With meltwater production rates responding to increases in air temperature, we tested our model with a future climate scenario (IPCC 2007, A1B June, July, August Arctic scenario) to investigate possible future changes in the occurrence of ice surface-to-bed meltwater transfer. The density of moulins and drained lakes at higher elevation in the Leverett catchment increased in response to this temperature forcing (figure 4), giving a 68 % increase in moulin numbers, 182 % increase in the drainage of supraglacial lakes, and, most importantly, a 14 % increase in the proportion of surface-generated meltwater reaching the glacier bed. At elevations above 750 m a.s.l. these increases result in more widespread delivery of meltwater to the bed through ice of large thickness, beginning earlier in the melt season.

While below the ELA (equilibrium line altitude – the average elevation on a glacier where snow accumulation equals ice melt) ice dynamic response to meltwater inputs may be negligible over annual time scales (e.g. Sole et al., 2013), above the ELA we may expect a positive relationship between summer temperatures (and melt rates) and ice surface velocities where efficient subglacial drainage of meltwater is hindered by large ice thicknesses and shallow ic surface slopes (e.g. Meierbachtol et al., 2013). Crucially, the implications of a warming climate and increased ice surface melt for subglacial drainage configuration and ice dynamics are difficult to assess fully without incorporating a model such as this into models of subglacial drainage and ice flow. This work thus contributes to efforts to couple physically based models of surface meltwater generation, subglacial hydrology and ice sheet dynamics, as are required to better understand past, current and future sensitivity of ice sheet mass balance and dynamics to climate change.

The full paper is available to read here.


Bartholomew, I. D., Nienow, P., Sole, A., Mair, D., Cowton, T., King, M. A., and Palmer, S., (2011a), Seasonal variations in Greenland Ice Sheet motion: Inland extent and behaviour at higher elevations, Earth and Planetary Science Letters, 307, 271–278

Bartholomew, I., Nienow, P., Sole, A., Mair, D., Cowton, T., Palmer, S., and Wadham, J., (2011b) Supraglacial forcing of subglacial drainage in the ablation zone of the Greenland ice sheet, Geophys. Res. Lett, 85, L08502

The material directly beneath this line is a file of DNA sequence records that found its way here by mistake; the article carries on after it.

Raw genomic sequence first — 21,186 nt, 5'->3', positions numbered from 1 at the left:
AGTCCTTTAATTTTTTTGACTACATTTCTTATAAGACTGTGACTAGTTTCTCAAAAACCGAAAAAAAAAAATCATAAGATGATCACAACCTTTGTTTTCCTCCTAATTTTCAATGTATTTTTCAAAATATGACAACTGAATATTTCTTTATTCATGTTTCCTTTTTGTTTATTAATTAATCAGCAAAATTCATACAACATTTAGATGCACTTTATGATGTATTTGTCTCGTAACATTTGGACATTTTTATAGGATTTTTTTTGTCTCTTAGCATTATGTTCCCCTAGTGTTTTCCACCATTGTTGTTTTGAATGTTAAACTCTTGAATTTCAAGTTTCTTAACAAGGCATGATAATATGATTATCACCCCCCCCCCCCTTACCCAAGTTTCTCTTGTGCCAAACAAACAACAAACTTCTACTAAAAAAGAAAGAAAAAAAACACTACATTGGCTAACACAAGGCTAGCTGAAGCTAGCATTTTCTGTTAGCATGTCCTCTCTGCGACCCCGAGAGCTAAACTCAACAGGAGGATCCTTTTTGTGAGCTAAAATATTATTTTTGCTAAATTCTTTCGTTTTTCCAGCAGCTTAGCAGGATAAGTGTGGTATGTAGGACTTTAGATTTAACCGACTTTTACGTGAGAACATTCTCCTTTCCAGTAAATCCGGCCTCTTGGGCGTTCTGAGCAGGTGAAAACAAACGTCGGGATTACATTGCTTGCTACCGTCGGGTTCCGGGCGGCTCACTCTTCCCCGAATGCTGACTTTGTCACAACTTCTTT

Hoffman, M. J., Catania, G. A., Neumann, T. A., Andrews, L. C., and Rumrill, J. A., (2011), Links between acceleration, melting, and supraglacial lake drainage of the western Greenland Ice Sheet, Journal of Geophysical Research: Earth Surface, 116, F04035

Meierbachtol, T., Harper, J., and Humphrey, N., (2013), Basal drainage system response to increasing surface melt on the Greenland ice sheet, Science, 341, 777–779

Sole, A., Nienow, P., Bartholomew, I., Mair, D., Cowton, T., Tedstone, A., and King, M. A., (2013), Winter motion mediates dynamic response of the Greenland Ice Sheet to warmer summers, Geophys. Res. Lett., 40, 3940–3944

New paper: Dye tracing for investigating flow and transport properties of hydrocarbon-polluted Rabots glaciär, Kebnekaise, Sweden

Our new paper about the application of dye tracing to investigate the flow of pollutants on Rabots glaciär has just been published online in Hydrology and Earth System Sciences Discussions, and you can find a link to it here.




Over 11 000 L of hydrocarbon pollution was deposited on the surface of Rabots glaciär on the Kebnekaise Massif, northern Sweden, following the crash of a Royal Norwegian Air Force aircraft in March 2012. An environmental monitoring programme was subsequently commissioned, including water, snow and ice sampling. The scientific programme further included a series of dye tracing experiments during the 2013 melt season, conducted to investigate flow pathways for pollutants through the glacier hydrological system, and to gain new insight to the internal hydrological system of Rabots glaciär. Results of dye tracing reveal a degree of homogeneity in the topology of the drainage system throughout July and August, with an increase in efficiency as the season progresses, as reflected by decreasing temporary storage and dispersivity. Early onset of melting likely led to formation of an efficient, discrete drainage system early in the melt season, subject to decreasing sinuosity and braiding as the season progressed. Analysis of turbidity-discharge hysteresis further supports the formation of discrete, efficient drainage, with clockwise diurnal hysteresis suggesting easy mobilisation of readily-available sediments in channels. Dye injection immediately downstream of the pollution source zone revealed prolonged storage of dye followed by fast, efficient release. Twinned with a low dye recovery, and supported by sporadic detection of hydrocarbons in the proglacial river, we suggest that meltwater, and thus pollutants in solution, may be released periodically from this zone of the glacier hydrological system. The here identified dynamics of dye storage, dispersion and breakthrough indicate that the ultimate fate and permanence of pollutants in the glacier system is likely to be governed by storage of pollutants in the firn layer and ice mass, or within the internal hydrological system, where it may refreeze. This shows that future studies on the fate of hydrocarbons in pristine, glaciated mountain environments should address the extent to which pollutants in solution act like water molecules or whether they are more susceptible to, for example, refreezing into the surrounding ice, becoming stuck in micro-fractures and pore spaces, or sorption onto subglacial sediments.